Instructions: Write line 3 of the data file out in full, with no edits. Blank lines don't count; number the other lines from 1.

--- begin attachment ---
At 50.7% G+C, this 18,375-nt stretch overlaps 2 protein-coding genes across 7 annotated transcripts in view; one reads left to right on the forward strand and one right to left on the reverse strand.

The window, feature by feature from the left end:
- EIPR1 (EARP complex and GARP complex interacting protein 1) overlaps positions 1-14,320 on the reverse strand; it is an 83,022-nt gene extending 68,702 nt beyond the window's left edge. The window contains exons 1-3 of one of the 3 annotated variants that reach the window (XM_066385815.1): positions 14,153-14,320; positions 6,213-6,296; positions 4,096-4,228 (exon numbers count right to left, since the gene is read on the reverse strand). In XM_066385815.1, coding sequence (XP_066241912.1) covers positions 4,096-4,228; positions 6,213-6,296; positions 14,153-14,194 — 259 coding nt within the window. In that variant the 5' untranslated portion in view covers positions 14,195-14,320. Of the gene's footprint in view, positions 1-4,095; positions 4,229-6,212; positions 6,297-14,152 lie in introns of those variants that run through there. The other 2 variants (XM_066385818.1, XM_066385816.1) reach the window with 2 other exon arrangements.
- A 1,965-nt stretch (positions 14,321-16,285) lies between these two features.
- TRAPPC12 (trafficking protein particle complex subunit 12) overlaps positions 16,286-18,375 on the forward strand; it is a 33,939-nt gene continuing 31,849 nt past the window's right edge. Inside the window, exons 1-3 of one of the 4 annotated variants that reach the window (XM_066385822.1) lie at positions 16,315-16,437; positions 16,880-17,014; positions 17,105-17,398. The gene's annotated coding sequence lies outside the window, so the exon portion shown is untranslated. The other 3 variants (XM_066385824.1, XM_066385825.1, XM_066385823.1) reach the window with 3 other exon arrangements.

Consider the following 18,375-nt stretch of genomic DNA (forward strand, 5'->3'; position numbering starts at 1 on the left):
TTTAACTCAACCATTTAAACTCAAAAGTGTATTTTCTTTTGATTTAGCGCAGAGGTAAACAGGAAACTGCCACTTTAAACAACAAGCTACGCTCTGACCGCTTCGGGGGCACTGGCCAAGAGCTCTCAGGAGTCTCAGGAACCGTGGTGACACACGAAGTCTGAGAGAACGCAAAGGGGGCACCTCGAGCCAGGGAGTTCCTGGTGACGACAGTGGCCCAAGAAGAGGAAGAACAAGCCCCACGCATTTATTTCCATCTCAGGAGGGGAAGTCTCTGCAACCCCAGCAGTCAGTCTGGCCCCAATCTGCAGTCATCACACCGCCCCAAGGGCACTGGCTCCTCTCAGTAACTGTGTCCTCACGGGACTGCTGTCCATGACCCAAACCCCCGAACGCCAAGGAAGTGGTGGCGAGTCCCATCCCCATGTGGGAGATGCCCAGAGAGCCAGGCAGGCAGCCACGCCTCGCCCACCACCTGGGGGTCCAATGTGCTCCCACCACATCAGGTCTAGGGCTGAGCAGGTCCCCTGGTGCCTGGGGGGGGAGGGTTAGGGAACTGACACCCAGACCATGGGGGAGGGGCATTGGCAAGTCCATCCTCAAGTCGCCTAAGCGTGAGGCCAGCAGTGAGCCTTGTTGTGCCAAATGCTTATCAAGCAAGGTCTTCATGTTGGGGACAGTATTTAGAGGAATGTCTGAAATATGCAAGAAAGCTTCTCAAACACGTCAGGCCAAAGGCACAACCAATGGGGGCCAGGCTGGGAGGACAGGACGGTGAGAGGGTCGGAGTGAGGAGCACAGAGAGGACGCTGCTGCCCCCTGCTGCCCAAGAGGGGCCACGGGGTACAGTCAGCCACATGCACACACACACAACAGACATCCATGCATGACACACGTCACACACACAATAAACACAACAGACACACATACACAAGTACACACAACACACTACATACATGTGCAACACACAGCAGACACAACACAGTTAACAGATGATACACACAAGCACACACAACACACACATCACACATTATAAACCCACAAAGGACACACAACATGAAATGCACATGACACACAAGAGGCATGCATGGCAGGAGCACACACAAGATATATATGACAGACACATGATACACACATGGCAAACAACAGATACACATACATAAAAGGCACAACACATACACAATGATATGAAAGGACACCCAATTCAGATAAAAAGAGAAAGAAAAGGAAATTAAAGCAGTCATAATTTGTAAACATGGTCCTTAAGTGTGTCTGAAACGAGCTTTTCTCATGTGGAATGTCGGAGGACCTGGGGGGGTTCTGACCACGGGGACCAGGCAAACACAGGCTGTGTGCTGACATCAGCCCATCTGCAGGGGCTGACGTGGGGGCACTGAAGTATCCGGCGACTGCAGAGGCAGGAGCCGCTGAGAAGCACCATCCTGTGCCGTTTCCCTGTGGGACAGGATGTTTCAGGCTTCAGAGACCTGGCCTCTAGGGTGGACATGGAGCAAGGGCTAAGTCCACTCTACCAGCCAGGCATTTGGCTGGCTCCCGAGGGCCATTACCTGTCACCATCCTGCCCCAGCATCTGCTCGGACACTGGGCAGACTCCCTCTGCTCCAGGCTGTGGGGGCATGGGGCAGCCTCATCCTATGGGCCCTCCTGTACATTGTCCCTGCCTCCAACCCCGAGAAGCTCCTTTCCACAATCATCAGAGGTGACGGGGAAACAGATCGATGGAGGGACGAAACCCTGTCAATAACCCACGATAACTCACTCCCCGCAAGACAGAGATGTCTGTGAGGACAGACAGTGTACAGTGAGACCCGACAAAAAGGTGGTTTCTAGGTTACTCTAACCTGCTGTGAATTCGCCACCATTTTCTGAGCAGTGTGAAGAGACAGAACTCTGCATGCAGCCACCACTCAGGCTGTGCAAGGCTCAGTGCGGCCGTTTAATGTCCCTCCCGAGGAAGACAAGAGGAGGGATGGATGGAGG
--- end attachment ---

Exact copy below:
- EIPR1 (EARP complex and GARP complex interacting protein 1) overlaps positions 1-14,320 on the reverse strand; it is an 83,022-nt gene extending 68,702 nt beyond the window's left edge. The window contains exons 1-3 of one of the 3 annotated variants that reach the window (XM_066385815.1): positions 14,153-14,320; positions 6,213-6,296; positions 4,096-4,228 (exon numbers count right to left, since the gene is read on the reverse strand). In XM_066385815.1, coding sequence (XP_066241912.1) covers positions 4,096-4,228; positions 6,213-6,296; positions 14,153-14,194 — 259 coding nt within the window. In that variant the 5' untranslated portion in view covers positions 14,195-14,320. Of the gene's footprint in view, positions 1-4,095; positions 4,229-6,212; positions 6,297-14,152 lie in introns of those variants that run through there. The other 2 variants (XM_066385818.1, XM_066385816.1) reach the window with 2 other exon arrangements.